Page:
Permanent TSB has told the Oireachtas Finance Committee that it expects to repossess a total of between 2,000 and 4,000 homes as a result of the mortgage crisis.

Shane O'Sullivan, Managing Director at the bank's Asset Management & Non-Core Units division, said the repossessions would consist of mostly buy-to-let and some family homes. 

Last year the bank repossessed 60 homes but said it expects that figure will reach the hundreds this year. 

The bank told the committee that it has initiated legal proceedings against 1,500 customers in the past three months. 

The committee hearings on mortgage arrears and the resolution process being offered by banks to those in mortgage distress continues today.

Ulster Bank's chief executive Jim Brown appeared before the committee yesterday while AIB's David Duffy appeared this afternoon.

Permanent TSB's chief executive Jeremy Masding told the Finance Committee that the bank has offered "long term treatment arrangements" to 61% of customers in arrears.

This was better than the target laid down by the Central Bank for offering solutions to 50% of customers in arrears. 

Mr Masding also said that the bank lent €105m in mortgages in the three months to the end of March this year.

A year ago, he said, the comparable figure for the first quarter was just €14m - an almost eight-fold increase in 12 months.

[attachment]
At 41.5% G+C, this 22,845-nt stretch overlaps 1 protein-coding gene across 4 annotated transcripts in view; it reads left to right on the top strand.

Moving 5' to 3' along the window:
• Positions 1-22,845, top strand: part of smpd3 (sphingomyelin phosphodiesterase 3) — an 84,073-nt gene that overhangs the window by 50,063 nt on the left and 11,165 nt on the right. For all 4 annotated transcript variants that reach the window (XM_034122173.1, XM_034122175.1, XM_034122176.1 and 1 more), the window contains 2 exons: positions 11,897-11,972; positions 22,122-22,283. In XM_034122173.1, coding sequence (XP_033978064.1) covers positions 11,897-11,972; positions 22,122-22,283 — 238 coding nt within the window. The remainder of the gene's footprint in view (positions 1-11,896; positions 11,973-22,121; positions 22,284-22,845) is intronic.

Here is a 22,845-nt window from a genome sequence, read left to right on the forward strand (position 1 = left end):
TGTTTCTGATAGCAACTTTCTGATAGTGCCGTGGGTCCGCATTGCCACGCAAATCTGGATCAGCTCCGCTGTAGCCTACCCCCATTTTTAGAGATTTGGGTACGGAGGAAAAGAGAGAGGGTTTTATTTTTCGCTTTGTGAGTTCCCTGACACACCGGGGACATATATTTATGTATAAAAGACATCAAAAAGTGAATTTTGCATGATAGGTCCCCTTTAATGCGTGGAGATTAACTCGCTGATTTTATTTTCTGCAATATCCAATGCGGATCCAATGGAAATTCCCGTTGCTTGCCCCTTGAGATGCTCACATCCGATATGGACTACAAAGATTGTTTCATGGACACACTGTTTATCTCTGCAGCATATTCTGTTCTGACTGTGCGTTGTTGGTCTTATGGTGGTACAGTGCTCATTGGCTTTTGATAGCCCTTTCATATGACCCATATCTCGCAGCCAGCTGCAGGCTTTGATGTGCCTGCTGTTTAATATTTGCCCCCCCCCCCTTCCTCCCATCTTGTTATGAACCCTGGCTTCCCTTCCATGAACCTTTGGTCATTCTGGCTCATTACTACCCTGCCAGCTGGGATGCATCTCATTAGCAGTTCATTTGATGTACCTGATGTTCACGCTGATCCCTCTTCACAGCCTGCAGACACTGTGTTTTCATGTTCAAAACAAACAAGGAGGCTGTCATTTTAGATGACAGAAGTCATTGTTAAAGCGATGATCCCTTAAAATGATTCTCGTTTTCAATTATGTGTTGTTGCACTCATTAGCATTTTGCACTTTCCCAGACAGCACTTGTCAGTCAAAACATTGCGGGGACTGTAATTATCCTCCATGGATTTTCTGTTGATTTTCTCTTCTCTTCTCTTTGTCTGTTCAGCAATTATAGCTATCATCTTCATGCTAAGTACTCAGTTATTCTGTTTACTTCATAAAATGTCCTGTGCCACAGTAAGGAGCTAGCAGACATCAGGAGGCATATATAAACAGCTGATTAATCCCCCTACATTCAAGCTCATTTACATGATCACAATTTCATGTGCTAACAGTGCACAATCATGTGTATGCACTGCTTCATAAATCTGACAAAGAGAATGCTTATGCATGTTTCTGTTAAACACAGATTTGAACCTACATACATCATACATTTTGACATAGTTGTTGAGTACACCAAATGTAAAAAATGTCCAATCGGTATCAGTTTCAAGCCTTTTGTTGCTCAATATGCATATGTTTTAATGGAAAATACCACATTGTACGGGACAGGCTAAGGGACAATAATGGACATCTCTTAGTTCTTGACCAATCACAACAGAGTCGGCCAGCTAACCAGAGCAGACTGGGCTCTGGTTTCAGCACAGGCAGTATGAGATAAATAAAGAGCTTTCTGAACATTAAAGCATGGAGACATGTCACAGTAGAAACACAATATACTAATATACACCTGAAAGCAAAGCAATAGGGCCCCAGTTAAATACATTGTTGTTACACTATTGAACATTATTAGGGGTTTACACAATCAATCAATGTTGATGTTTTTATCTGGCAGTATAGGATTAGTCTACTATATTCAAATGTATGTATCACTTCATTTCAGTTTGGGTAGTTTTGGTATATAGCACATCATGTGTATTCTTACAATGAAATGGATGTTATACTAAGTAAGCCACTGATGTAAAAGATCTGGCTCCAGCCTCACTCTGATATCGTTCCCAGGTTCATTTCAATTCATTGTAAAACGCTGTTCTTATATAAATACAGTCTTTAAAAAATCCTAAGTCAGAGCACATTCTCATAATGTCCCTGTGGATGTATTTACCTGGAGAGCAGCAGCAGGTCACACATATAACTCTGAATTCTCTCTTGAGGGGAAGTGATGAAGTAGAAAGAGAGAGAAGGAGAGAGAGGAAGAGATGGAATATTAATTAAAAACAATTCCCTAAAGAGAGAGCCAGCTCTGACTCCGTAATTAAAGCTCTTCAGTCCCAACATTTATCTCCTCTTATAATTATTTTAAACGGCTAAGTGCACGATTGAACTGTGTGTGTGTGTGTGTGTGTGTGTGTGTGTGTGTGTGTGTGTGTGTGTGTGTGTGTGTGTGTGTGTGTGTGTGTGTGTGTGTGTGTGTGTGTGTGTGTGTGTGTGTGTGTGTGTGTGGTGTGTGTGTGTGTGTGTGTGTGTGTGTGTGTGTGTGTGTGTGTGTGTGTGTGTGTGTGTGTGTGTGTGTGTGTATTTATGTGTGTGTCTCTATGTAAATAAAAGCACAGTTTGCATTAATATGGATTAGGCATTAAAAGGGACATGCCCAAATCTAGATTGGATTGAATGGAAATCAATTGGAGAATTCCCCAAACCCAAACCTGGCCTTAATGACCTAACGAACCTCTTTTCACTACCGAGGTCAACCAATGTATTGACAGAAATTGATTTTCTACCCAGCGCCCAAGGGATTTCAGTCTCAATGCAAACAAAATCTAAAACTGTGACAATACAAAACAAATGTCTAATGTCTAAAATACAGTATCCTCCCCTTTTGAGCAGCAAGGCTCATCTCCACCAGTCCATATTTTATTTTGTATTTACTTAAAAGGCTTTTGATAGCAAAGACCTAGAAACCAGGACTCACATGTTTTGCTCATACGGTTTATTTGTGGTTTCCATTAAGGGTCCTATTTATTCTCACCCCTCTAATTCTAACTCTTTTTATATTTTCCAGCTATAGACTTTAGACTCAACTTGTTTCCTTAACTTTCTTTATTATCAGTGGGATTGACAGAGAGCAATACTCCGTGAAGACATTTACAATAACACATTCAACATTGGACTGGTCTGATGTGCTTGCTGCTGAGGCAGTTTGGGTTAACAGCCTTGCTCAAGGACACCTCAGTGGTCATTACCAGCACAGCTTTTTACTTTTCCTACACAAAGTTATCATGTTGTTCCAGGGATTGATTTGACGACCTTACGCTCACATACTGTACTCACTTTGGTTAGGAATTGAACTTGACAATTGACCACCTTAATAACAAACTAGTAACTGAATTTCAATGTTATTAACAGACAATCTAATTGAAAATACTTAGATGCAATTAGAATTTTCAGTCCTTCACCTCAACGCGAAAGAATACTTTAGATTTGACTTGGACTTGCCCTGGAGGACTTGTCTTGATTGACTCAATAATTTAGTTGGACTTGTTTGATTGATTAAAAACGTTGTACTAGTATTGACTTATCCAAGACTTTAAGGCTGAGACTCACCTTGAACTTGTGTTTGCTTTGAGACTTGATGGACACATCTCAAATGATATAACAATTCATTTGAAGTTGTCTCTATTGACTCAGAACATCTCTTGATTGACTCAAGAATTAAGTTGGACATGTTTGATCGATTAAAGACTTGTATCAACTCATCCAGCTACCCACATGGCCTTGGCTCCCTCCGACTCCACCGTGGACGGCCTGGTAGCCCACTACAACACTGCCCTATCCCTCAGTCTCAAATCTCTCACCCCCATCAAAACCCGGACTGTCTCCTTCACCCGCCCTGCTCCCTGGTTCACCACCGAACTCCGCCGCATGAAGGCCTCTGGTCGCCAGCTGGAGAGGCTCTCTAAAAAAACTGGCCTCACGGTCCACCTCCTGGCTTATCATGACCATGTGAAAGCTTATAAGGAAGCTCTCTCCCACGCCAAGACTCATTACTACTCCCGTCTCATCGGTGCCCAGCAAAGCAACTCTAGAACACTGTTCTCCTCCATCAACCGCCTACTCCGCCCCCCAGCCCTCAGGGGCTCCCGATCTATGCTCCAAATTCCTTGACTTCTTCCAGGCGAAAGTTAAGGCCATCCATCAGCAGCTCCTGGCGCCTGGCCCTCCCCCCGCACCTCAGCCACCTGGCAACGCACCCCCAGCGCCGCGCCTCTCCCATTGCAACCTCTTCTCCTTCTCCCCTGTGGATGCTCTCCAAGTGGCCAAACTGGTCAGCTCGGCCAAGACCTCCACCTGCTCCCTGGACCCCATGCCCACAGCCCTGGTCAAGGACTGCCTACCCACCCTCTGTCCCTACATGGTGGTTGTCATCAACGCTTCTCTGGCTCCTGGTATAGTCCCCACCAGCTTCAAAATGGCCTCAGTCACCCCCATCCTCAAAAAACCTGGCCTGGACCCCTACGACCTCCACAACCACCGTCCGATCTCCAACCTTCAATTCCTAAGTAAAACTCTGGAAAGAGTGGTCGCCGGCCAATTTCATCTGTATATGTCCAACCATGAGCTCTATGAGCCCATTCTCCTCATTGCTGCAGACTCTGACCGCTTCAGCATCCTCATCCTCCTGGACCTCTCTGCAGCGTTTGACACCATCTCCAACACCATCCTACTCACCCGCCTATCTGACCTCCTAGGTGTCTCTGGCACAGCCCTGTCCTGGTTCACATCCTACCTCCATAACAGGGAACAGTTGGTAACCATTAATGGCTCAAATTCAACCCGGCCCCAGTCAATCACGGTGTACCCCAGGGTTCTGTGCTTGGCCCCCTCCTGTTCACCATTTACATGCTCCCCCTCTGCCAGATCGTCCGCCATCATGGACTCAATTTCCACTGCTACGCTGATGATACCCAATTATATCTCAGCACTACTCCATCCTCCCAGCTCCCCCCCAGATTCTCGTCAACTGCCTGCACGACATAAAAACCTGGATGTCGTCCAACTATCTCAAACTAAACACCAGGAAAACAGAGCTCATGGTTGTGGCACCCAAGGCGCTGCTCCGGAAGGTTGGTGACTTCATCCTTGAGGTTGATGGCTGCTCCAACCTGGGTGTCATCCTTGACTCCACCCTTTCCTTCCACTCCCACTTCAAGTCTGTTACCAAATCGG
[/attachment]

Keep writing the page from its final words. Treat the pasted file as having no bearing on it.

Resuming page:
He also said at the end of 2012/start of 2013, PTSB accounted for just 4% of the mortgage approvals that were given in the market. At the end of January last, he said the bank accounted for 20% of those approvals. 

Mr Masding said that the past 12 months have been transformative for the Permanent TSB Group, adding that the bank has made very significant progress on re-entering the retail market particularly in mortgages and current accounts.

Mr O'Sullivan told the Committee that split mortgages are a a good resolution for both the lender and the borrower. He said that the bank has offered 7,000 split mortgages to its customers, adding that PTSB is focused on affordability and sustainability. 

Mr O'Sullivan also said that it was disappointing that the bank had not been able to put "mortgage to rent" arrangements in place. He said that the process is fraught, and the criteria is a little out of date. 

Fianna Fáil's Michael McGrath asked about the legal proceedings being pursued by PTSB against mortgage customers. He said that PTSB has 10,000 people heading down the road of losing their home but yet the bank has offered no mortgage to rent arrangements to date. 

Mr O'Sullivan told the committee that he would caution against saying that 10,000 people are in danger of losing their homes. He said the issuing of a legal letter can encourage the mortgage holder to engage with the bank, adding that 35% of the people who have received legal letters have engaged and 70% of those have arrived at a sustainable solution.